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The join command, as the name suggests, outputs the contents of two files joined together based on a common field. For example, consider the following files of names:

$ cat names
1 Pike
2 Grog
3 Scanlan
4 Shaun
5 Tiberius
6 Taryon

$ cat surnames
1 Trickfoot
2 Strongjaw
3 Shorthalt
4 Gilmore
5 Stormwind
6 Darrington

I would like to see the full names for each individual. It’s as simple as join names surnames:

$ join names surnames
1 Pike Trickfoot
2 Grog Strongjaw
3 Scanlan Shorthalt
4 Shaun Gilmore
5 Tiberius Stormwind
6 Taryon Darrington

That was easy! Note the numbers at the start of each line – this is what join uses to determine whether or not a record exists. Unless otherwise specified, join will use the first field for a file. If I append another line to names, for example 7 Percy, then join the files again, there will be no seventh row in the second file to join with:

$ join names surnames
[...]
6 Taryon Darrington

No Percy there. However, if I add the -a option with a value of 1, we get the following:

$ join names surnames -a1
[...]
6 Taryon Darrington
7 Percy

The -a switch controls how join should deal with unmatched lines; the value of 1 here means “first argument”. In our example, there is no matching line from surnames so the value from names is used. If I wanted to display all the lines without matches from surnames, I’d use -a2 instead. If I wanted to see all lines from both files, match or not, I could use -a1 -a2.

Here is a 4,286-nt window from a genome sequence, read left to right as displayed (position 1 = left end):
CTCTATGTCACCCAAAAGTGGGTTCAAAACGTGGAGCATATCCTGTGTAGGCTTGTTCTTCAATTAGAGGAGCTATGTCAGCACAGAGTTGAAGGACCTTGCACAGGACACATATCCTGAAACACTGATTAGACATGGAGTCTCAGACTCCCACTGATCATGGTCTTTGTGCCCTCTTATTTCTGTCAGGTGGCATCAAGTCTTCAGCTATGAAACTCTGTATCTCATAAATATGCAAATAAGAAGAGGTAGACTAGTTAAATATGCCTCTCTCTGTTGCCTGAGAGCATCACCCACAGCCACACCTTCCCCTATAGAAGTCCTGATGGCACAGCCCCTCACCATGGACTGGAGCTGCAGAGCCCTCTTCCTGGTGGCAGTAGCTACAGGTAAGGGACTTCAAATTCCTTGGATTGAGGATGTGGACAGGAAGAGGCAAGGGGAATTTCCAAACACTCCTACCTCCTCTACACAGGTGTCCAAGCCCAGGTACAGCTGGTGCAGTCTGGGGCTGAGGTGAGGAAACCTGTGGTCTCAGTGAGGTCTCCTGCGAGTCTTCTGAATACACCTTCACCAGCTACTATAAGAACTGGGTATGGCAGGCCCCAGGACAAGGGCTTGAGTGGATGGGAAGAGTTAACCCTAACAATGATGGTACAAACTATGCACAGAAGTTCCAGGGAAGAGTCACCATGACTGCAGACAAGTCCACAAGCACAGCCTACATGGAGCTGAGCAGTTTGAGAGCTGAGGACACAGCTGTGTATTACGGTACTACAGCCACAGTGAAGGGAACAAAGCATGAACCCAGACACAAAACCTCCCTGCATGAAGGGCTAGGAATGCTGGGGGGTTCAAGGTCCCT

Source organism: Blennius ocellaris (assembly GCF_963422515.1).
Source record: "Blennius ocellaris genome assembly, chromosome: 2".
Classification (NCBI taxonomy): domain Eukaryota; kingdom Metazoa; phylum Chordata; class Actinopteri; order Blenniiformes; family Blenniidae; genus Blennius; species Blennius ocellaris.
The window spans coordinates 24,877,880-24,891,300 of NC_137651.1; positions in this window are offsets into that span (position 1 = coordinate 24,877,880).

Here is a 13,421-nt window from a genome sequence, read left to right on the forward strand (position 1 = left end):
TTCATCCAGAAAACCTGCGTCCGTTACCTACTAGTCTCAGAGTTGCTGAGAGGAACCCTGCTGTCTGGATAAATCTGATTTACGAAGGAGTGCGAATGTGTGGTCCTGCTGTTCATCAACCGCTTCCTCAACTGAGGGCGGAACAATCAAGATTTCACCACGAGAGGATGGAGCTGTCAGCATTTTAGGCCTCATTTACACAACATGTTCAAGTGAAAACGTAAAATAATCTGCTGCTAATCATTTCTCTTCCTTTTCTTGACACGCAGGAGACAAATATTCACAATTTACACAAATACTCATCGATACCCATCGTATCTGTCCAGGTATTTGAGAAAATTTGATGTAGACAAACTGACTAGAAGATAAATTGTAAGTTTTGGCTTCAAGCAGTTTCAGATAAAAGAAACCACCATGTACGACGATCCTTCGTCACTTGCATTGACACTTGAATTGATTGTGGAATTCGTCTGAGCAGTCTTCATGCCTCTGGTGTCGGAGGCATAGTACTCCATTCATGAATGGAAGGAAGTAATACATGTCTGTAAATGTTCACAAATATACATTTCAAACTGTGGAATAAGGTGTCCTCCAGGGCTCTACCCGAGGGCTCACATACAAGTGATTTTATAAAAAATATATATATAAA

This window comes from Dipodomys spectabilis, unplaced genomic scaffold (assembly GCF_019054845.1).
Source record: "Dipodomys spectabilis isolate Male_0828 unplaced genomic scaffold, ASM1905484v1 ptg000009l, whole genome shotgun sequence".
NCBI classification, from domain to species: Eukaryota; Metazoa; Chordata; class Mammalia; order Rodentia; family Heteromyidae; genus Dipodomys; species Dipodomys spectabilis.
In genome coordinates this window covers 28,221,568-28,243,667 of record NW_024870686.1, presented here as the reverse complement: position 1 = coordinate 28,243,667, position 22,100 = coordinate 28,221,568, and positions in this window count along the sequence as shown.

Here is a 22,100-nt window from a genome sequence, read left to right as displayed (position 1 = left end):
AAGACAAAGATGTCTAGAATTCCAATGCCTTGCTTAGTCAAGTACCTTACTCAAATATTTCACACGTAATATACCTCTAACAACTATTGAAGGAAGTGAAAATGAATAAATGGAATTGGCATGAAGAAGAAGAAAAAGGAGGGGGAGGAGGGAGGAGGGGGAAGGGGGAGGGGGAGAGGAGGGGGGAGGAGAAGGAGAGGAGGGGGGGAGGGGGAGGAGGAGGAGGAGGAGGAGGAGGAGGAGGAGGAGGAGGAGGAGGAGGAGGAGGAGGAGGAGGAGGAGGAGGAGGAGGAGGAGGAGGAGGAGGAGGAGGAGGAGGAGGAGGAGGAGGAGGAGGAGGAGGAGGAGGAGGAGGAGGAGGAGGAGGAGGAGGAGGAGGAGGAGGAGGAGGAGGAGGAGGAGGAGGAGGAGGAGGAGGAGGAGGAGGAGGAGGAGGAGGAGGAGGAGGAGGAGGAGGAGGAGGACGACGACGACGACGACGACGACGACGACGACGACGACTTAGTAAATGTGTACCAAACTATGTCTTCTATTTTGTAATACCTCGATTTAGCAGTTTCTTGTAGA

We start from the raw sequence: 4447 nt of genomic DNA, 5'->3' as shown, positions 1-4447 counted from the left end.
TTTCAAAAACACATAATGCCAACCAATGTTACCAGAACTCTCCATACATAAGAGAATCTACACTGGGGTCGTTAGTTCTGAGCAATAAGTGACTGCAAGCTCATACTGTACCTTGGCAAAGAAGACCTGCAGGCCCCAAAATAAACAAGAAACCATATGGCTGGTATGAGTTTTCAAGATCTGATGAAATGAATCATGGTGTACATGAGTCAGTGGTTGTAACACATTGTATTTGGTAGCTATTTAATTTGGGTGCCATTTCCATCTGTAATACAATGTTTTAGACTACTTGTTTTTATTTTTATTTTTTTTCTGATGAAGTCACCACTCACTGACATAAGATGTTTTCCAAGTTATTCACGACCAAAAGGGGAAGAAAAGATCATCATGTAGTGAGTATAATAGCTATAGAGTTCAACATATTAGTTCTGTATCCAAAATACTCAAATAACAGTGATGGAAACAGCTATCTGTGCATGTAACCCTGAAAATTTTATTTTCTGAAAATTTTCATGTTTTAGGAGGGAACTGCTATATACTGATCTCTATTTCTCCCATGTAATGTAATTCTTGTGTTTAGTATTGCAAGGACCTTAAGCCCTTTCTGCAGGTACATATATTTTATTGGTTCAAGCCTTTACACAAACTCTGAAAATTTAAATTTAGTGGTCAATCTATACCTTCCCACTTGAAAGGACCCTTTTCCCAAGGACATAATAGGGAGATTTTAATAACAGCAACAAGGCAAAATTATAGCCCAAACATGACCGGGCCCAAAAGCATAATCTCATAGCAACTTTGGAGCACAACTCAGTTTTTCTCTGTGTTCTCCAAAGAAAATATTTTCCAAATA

Bringing it all together

Let’s put all of this together, in a single file, full names – but without those line numbers. While we’re at it, we can also add a surname for Percy. The -o switch controls the output fields in the format file.field; 1.1 being the first field in the first file (in this case, the numbers), 1.2 is the second field in the first file (Pike, Grog) and so on. These arguments are given as a comma-separated list.

$ join names surnames -o 1.2,2.2 -a1
Pike Trickfoot
Grog Strongjaw
Scanlan Shorthalt
Shaun Gilmore
Tiberius Stormwind
Taryon Darrington
Percy

An additional -e switch, which requires -o to be given, specifies what to display in case of no match for a field in the output.

$ join names surnames -o 1.2,2.2 -a1 -e "has no surname"
Pike Trickfoot
Grog Strongjaw
Scanlan Shorthalt
Shaun Gilmore
Tiberius Stormwind
Taryon Darrington
Percy has no surname

Let’s give Percy his surname and redirect the output to a file.

$ join names surnames -o 1.2,2.2 -a1 -e "DeRolo" >
fullnames
$ cat fullnames
Pike Trickfoot
Grog Strongjaw
Scanlan Shorthalt
Shaun Gilmore
Tiberius Stormwind
Taryon Darrington
Percy DeRolo

Other formats

What if the data is not space-separated? The -t switch specifies the field separator to use. For example, we can specify a comma for use with CSV files:

$ cat species
Grog Strongjaw,Goliath
Percy DeRolo,Human
Pike Trickfoot,Gnome
Scanlan Shorthalt,Gnome
Shaun Gilmore,Human
Taryon Darrington,Human
Tiberius Stormwind,Dragonborn

$ cat players
Travis,Grog Strongjaw
Taliesin,Percy DeRolo
Ashley,Pike Trickfoot
Sam,Scanlan Shorthalt
Matt,Shaun Gilmore
Sam,Taryon Darrington
Orion,Tiberius Stormwind

When joined, they become:

$ join -t, players species -1 2 -2 1
Grog Strongjaw,Travis,Goliath
Percy DeRolo,Taliesin,Human
Pike Trickfoot,Ashley,Gnome
Scanlan Shorthalt,Sam,Gnome
Shaun Gilmore,Matt,Human
Taryon Darrington,Sam,Human
Tiberius Stormwind,Orion,Dragonborn

Those final arguments, -1 2 -2 1 are more advanced output control. They tell join what to compare to join our files: use field two for file one (-1 2) and field one for file two (-2 1). The -2 isn’t strictly speaking necessary, as join assumes the first field unless otherwise instructed, but being explicit is never a bad thing.

Credits

Photo by rawpixel on Unsplash